Labor’s Split Over the Health Care Bill

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As the health care debate crawls toward the finish line, labor unions have issued a rallying cry to help Democrats make the final push to pass the bill. But the labor movement is still divided over whether to support the bill—a split that could ultimately hold back Democratic efforts to sell the legislation to the public. The AFL-CIO, for instance, has expressed support for health reform and participated in big pro-reform rallies last week, and  some of its local affliates will soon unleash ads targeting still-wavering “Stupak Democrats.” But the massive union hasn’t formally endorsed the health care effort, because some of its members “are still irked” about the bill, as the Wall Street Journal reports today:

Amid deep divisions among its member unions, the AFL-CIO officially remains uncommitted…”We are opposing this bill with every last breath in us,” said International Association of Machinists and Aerospace Workers President Thomas Buffenbarger, who sits on the AFL-CIO’s executive council and represents 670,000 members. He stressed that the union could live with the more liberal bill previously passed by the House, but that it didn’t like aspects of the Senate bill that the House is now being asked to adopt with some changes.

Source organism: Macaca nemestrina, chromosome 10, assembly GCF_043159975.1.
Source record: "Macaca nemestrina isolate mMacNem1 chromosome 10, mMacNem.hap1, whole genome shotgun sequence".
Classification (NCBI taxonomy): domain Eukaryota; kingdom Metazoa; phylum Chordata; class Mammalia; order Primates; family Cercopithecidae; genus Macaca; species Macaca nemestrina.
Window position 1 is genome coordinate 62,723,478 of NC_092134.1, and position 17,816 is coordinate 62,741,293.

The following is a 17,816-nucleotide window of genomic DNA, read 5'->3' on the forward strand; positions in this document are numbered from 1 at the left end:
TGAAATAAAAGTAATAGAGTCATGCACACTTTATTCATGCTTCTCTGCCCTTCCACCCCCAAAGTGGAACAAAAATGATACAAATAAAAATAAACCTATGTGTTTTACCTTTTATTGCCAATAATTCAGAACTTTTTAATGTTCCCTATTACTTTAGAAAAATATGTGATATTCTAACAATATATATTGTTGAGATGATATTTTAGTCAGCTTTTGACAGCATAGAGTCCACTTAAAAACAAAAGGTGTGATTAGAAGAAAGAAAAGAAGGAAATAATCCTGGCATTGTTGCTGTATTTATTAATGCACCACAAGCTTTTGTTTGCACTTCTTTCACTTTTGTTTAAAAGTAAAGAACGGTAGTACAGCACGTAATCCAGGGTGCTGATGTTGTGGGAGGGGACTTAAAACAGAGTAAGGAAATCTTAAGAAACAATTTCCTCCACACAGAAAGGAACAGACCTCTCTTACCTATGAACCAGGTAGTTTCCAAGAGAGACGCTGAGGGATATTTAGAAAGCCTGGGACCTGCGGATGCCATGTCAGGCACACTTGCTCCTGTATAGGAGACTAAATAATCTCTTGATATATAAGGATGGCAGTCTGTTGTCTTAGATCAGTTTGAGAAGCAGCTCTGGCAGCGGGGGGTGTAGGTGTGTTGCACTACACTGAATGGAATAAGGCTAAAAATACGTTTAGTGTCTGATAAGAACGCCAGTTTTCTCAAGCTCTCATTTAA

Meanwhile, while some of the AFL-CIO’s member unions are attacking the bill, other labor giants are throwing all their weight behind it. AFSCME, which represents public employees, has threatened to “take out” Democrats who vote against health care reform. And the SEIU is already running ads against Rep. Mike McMahon in upstate New York for his opposition to the bill, with SEIU President Andy Stern vocally backing the White House’s plan in recent days.

The AFL-CIO, on the other hand, still hasn’t officially endorsed the bill. “We are awaiting the final legislation from Congress,” AFL-CIO press secretary told Mother Jones. “But we are continuing to lobby members of Congress in order to improve the bill for working families.” If the AFL-CIO continues to send such mixed messages on health care reform, it could continue to hold back the Democrats this year. If the legislation actually passes, Democrats are banking on it to revive their electoral prospects in 2010. They’ll need all the help they can get from their staunchest allies to build broad support for the legislation, which is still polling negatively among 48 percent of the public.

Labor unions will be key to that push, not only through campaign donations and ads, but also in convincing their own members that the Democrats responsible for health care are worth championing at the polls. And as one of the biggest unions, with some 11.5 million members, the AFL-CIO could play a make-or-break role. In the Massachusetts Senate race this year, AFL-CIO households helped send Republican Scott Brown to victory, supporting him 49 percent to 46 percent over Martha Coakley, despite the union’s endorsement of the Democrat. Such union households may be a similarly decisive voting bloc in key races in places like Pennsylvania and Ohio—but to what end will depend on whether the AFL-CIO can convince its members that the party’s signature legislative effort is worth championing.

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